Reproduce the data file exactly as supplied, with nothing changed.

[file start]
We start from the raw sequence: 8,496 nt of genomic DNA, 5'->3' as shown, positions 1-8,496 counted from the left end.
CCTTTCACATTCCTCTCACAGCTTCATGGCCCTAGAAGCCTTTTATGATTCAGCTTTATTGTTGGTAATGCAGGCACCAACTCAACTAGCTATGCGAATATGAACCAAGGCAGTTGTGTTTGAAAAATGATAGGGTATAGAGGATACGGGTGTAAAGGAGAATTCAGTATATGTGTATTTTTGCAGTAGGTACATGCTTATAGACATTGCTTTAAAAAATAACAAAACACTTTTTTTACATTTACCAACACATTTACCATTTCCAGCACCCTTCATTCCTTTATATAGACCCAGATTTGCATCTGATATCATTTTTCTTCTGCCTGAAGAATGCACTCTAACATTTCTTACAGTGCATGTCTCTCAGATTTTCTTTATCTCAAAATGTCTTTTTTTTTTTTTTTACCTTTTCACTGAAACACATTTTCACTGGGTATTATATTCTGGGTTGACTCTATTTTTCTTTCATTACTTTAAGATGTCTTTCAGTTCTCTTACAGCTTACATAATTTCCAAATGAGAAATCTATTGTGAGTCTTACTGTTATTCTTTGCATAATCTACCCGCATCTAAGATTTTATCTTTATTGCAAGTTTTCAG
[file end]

We start from the raw sequence: 8,496 nt of genomic DNA, 5'->3' as shown, positions 1-8,496 counted from the left end.
CCTTTCACATTCCTCTCACAGCTTCATGGCCCTAGAAGCCTTTTATGATTCAGCTTTATTGTTGGTAATGCAGGCACCAACTCAACTAGCTATGCGAATATGAACCAAGGCAGTTGTGTTTGAAAAATGATAGGGTATAGAGGATACGGGTGTAAAGGAGAATTCAGTATATGTGTATTTTTGCAGTAGGTACATGCTTATAGACATTGCTTTAAAAAATAACAAAACACTTTTTTTACATTTACCAACACATTTACCATTTCCAGCACCCTTCATTCCTTTATATAGACCCAGATTTGCATCTGATATCATTTTTCTTCTGCCTGAAGAATGCACTCTAACATTTCTTACAGTGCATGTCTCTCAGATTTTCTTTATCTCAAAATGTCTTTTTTTTTTTTTTTACCTTTTCACTGAAACACATTTTCACTGGGTATTATATTCTGGGTTGACTCTATTTTTCTTTCATTACTTTAAGATGTCTTTCAGTTCTCTTACAGCTTACATAATTTCCAAATGAGAAATCTATTGTGAGTCTTACTGTTATTCTTTGCATAATCTACCCGCATCTAAGATTTTATCTTTATTGCAAGTTTTCAG